Movie Review – Lipstick Under My Burkha – You Will Smile, But Also Not Forget To Weep, As You Relate To This Honest Drama!.

Why do women wearing ‘burkha’ need to wear ‘lipstick’? Why does a Burkha-clad woman like wearing denim? How can a woman be ambitious? Why does a 50-something widow still have sexual desires?

After a long controversial battle with Central Board of Film Certification (CBFC), Film-maker Alankrita Srivastava’s Lipstick Under My Burkha, has finally hit the theatres. This film is set to answer all the questions, I’ve listed down above and much more. I was very lucky to catch the film at the Jio MAMI Mumbai Film Festival, in October last year, and I can’t wait to watch this one again.

Lipstick Under My Burkha - You Will Smile, But Also Not Forget To Weep, As You Relate To This Honest Drama!

Lipstick Under My Burkha – You Will Smile, But Also Not Forget To Weep, As You Relate To This Honest Drama!

Lipstick Under My Burkha is set in old-Bhopal in an overcrowded lower-middle class neighborhood. It is a story of four women who live dual lives – one in a way the society wants them to live and one in a way they want to live. Rehana Abidi (Plabita Borthakur) is a burkha-clad college student, helps her parents’ tailoring shop, but also loves wearing denim in college and is a die-hard Miley Cirus fan. Shirin Aslam (Konkona Sensharma) is a mother of three, but is also an highliy ambitious woman, who works as a door-to-door sales woman, without her Saudi-return conservative Muslim husband’s knowledge. Leena (Aahana Kumra) is all excited to deck-up as a bride in the marriage arranged by her old mother, but is also putting together a business plan with her Muslim boyfriend and is often seen having some sensual encounters with him. Lastly we have Usha Parmar (Ratna Pathak Shah), the back-bone of the movie, is a fifty-five year old land lady of a residential complex. Usha aka Buaji is an authoritative woman in the day, but falls week in her knees in the night when she’s seen reading a steamy pulp fiction and fantasizing her new crush – a 20-something year old swimming instructor. All four want to shake off the burkhas – physical, social and cultural – that are a part of their conflicted lives – lives that the society wants them to live. These women are not demanding the moon, but want simple ‘joys’ of life. Each find this joy, in their own unique way, find their own chosen corners in constricted spaces.

Usha Parmar (Ratna Pathak Shah) in Lipstick Under My Burkha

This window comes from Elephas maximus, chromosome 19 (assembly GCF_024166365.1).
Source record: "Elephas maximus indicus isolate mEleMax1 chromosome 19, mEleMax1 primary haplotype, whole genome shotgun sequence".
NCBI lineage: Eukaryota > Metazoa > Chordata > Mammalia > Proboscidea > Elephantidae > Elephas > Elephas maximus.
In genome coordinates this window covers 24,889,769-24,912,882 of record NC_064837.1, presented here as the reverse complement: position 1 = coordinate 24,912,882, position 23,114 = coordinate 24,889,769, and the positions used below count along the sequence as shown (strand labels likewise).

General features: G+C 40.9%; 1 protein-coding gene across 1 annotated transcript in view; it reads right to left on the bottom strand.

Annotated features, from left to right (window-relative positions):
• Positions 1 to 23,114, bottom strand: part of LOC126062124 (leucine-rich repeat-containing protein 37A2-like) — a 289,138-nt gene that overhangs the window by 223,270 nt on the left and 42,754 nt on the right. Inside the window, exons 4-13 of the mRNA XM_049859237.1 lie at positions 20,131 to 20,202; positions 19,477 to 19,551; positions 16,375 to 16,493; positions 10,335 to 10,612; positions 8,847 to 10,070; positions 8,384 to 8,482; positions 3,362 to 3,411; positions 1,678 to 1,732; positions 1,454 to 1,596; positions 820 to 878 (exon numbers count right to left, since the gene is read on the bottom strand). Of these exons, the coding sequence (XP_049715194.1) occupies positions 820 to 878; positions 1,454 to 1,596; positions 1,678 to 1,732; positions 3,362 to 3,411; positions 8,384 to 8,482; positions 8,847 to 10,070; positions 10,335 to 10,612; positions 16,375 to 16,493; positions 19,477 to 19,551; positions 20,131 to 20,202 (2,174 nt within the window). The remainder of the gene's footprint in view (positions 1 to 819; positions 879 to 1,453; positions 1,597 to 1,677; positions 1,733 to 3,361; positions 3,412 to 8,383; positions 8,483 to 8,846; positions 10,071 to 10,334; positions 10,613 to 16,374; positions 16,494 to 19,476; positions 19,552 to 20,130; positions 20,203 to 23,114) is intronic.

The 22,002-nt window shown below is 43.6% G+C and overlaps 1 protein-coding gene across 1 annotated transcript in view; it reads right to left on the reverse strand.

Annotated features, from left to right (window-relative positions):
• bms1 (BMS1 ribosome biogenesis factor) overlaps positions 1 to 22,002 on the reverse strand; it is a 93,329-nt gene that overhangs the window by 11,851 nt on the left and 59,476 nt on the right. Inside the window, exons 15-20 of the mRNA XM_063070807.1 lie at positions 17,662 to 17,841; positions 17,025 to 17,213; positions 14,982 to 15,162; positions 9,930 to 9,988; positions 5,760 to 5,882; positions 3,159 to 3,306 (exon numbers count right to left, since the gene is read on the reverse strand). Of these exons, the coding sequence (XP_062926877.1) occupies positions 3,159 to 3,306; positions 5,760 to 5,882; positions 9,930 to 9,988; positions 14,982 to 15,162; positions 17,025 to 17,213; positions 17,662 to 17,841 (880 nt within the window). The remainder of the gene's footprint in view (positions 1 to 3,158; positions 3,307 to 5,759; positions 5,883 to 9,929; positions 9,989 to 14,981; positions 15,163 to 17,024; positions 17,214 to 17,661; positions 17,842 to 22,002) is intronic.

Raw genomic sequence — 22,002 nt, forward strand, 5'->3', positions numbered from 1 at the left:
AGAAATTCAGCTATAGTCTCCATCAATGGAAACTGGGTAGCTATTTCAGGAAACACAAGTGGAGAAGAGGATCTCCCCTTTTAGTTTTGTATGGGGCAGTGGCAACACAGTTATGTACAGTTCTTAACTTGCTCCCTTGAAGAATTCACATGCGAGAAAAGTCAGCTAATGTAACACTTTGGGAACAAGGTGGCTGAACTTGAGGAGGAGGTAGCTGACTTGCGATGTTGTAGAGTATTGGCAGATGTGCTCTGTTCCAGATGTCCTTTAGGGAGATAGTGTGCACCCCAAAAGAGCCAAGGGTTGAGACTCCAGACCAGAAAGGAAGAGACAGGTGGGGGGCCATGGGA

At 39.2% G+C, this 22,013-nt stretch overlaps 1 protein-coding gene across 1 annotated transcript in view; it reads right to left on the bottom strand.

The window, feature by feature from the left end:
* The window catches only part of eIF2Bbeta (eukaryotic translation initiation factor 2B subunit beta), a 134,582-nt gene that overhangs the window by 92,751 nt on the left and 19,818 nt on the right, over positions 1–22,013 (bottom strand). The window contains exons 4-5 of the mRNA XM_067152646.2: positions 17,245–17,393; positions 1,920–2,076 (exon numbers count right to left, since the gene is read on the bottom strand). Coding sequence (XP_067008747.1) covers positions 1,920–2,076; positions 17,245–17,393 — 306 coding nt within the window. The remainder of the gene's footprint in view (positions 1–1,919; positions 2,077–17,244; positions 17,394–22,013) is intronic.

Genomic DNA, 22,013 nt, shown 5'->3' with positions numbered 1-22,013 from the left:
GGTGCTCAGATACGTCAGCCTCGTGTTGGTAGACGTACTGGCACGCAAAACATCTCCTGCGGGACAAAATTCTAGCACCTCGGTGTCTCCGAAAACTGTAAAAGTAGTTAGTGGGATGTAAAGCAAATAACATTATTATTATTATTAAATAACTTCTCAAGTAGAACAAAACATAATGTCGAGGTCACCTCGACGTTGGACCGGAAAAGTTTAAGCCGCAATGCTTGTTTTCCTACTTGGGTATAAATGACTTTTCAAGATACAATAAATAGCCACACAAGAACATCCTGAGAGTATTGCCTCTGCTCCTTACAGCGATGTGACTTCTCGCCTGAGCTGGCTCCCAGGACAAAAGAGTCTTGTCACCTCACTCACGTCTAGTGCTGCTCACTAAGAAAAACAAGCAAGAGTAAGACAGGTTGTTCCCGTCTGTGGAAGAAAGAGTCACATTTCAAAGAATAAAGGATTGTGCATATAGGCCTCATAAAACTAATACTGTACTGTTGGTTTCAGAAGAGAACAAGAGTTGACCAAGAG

Usha Parmar (Ratna Pathak Shah) in Lipstick Under My Burkha

Lipstick Under My Burkha is a bold, brassy, colourful drama that redefines the female gaze: it places the sex drive of its four female protagonists unabashedly in the middle of the narrative frame. It questions our country’s shady patriarchy culture and its veiled impact on the society – the way we think, the way we treat each other, the way we treat women. The film beautifully highlights this without being very preachy. After all, it is a very serious battle that Director Alankrita Srivastava has chosen to fight – a battle with the society and with the CBFC who initially rejected certification, citing that the film is very ‘lady oriented’.

Shirin Aslam (Konkona Sensharma) in Lipstick Under My Burkha

Shirin Aslam (Konkona Sensharma) in Lipstick Under My Burkha

Very impactful performances by the four leading woman beautifully portray what the Director wants to convey – there is an unspoken sisterhood between them, giving the film an added edge. The very honest and relatable dialogues by Gazal Dhaliwal makes this honest ‘lady oriented’ film riveting and very relevant for the masses. Rosy’s dialogues especially, will make you smile for time to come, whenever you think about the film.

All in all, Lipstick Under My Burkha does what its intends to: encourages women to dream more and not give up on their dreams at whatever age, whatever circumstances they’re at and whatever religion they follow. 

Enough of the done-to-death Raj-Simran kind of escapist films. We need more realistic films like this one.

I’m going with a 4/5 stars. Have you watched LUMB yet? Tell us in the comments section.

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